Sangha is the Sanskrit word for a group of people who meditate together. Often the meditators are Buddhist monks or nuns; however, in our country it’s usually anyone who wants to learn how to meditate.
Add an “s” to the word sangha, and regardless of whether it’s referring to Insight Meditation, Zen, Tibetan, or Theravada, we now have many sanghas belonging to one vast worldwide sangha.
Sangha is also a worldview. It declares that no one is an island. No one is alone. Everyone and everything is interdependent. We need the trees that produce the oxygen we need to breathe.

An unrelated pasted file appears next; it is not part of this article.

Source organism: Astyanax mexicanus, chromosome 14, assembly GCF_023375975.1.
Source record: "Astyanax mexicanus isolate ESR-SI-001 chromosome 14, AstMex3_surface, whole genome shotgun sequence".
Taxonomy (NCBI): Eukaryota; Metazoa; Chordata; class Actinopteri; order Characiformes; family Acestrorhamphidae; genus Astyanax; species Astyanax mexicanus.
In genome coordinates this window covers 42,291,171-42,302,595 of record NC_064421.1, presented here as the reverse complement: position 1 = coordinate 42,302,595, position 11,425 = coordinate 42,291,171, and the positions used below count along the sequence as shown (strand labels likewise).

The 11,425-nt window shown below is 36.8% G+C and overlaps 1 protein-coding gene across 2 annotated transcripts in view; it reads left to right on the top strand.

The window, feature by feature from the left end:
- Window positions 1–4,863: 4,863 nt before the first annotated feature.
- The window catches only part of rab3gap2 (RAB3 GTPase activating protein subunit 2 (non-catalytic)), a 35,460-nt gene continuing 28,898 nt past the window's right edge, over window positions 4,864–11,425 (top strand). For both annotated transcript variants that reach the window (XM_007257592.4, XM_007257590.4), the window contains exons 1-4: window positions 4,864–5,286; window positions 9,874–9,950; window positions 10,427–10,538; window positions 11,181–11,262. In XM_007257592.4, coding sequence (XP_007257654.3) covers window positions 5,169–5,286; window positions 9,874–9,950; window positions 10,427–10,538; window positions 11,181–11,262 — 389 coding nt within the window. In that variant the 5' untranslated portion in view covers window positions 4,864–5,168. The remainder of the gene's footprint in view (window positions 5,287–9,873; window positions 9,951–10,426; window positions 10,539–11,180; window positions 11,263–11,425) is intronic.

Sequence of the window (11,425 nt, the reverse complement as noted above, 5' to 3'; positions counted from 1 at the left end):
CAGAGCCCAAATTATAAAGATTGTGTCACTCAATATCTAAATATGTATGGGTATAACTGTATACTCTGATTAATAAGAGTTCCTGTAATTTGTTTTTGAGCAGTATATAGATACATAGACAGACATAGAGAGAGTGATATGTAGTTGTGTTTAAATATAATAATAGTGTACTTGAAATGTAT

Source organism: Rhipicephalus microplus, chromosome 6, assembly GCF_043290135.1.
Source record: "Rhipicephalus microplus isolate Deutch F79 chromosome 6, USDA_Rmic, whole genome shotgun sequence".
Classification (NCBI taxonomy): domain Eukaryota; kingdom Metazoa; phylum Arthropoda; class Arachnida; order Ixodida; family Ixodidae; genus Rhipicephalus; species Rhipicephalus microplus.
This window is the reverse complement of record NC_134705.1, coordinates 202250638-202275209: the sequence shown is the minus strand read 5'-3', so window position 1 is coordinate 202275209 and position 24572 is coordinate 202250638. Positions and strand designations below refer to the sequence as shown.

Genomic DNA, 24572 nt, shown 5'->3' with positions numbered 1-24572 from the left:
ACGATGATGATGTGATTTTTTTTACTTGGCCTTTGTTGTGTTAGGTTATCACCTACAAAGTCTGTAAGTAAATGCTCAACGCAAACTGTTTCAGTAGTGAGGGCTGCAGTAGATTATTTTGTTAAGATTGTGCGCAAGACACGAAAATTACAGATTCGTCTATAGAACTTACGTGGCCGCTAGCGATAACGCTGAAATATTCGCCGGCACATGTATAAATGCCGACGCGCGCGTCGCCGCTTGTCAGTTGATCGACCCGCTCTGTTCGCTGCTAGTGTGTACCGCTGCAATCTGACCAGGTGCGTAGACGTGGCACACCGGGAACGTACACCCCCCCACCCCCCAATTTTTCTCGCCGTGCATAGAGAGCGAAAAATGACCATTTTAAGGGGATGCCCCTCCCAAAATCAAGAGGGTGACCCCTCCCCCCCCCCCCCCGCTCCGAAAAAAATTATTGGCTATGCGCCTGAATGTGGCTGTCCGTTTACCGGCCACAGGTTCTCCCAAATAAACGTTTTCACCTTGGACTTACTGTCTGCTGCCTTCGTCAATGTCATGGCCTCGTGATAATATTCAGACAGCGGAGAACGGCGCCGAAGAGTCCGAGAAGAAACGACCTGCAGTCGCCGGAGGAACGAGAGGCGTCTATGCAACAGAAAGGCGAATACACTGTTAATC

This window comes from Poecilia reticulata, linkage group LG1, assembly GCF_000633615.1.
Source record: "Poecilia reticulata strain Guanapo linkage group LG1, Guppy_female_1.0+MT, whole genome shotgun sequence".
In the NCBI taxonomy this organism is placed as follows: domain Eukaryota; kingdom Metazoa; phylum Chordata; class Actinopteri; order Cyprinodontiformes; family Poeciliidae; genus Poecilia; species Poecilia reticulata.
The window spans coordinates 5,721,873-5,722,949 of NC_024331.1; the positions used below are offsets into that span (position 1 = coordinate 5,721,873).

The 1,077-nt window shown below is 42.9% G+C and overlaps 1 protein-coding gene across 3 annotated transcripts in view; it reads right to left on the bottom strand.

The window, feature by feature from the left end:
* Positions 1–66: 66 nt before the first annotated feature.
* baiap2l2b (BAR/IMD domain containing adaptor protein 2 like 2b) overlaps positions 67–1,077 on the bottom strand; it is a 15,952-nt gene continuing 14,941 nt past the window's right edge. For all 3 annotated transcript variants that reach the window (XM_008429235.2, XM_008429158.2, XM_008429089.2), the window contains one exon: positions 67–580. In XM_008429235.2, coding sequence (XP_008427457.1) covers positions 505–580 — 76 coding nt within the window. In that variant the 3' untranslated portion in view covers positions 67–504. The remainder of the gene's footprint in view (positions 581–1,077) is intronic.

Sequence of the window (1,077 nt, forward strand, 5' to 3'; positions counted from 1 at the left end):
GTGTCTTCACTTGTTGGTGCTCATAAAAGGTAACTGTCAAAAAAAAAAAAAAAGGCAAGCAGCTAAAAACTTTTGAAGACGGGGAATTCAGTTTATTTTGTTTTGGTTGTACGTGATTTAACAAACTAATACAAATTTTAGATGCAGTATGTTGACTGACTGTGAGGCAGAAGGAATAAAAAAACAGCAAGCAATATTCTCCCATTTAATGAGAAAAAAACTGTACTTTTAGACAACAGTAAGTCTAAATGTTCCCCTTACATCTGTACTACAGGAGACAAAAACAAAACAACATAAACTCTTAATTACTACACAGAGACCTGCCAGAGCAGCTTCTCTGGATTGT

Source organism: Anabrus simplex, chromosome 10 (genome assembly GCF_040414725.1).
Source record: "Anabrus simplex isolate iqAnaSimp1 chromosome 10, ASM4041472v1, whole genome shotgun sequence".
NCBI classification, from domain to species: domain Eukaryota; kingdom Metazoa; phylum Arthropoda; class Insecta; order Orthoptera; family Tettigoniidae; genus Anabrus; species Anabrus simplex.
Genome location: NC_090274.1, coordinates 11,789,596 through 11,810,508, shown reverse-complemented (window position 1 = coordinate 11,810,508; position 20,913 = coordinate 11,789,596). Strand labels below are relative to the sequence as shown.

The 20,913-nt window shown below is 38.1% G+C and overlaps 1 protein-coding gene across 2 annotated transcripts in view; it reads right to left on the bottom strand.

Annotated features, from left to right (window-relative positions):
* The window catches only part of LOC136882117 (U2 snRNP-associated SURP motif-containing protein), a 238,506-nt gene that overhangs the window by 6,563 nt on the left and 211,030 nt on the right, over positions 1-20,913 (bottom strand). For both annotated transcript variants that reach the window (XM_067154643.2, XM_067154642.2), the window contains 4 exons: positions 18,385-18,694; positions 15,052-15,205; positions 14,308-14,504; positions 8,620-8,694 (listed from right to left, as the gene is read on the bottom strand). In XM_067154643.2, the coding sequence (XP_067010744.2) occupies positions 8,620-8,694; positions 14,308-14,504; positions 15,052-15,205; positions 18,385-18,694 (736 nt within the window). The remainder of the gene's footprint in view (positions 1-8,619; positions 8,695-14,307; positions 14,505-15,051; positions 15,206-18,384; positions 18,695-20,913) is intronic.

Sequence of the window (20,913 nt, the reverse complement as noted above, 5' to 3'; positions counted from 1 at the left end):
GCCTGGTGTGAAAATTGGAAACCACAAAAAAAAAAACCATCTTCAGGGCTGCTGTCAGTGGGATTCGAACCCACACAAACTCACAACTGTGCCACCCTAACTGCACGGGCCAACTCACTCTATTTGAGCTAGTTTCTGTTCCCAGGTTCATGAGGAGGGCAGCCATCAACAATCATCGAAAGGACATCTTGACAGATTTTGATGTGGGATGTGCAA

Indra’s web, as a metaphor, illustrates this worldview. This web is vast, so vast that it connects everything that is. At every knot the web is tied to a pearl, and on the surface of each pearl, every other pearl is reflected.
Back at the sangha, let’s imagine that as you settle down to sit, your mind is pulled toward a fellow meditator, how straight her back is and how relaxed her body looks. In reaction, without thinking, you straighten your back and hang loosely on your spine. Sensing her stillness, you feel your stillness.
The sangha is a web and each meditator is a pearl.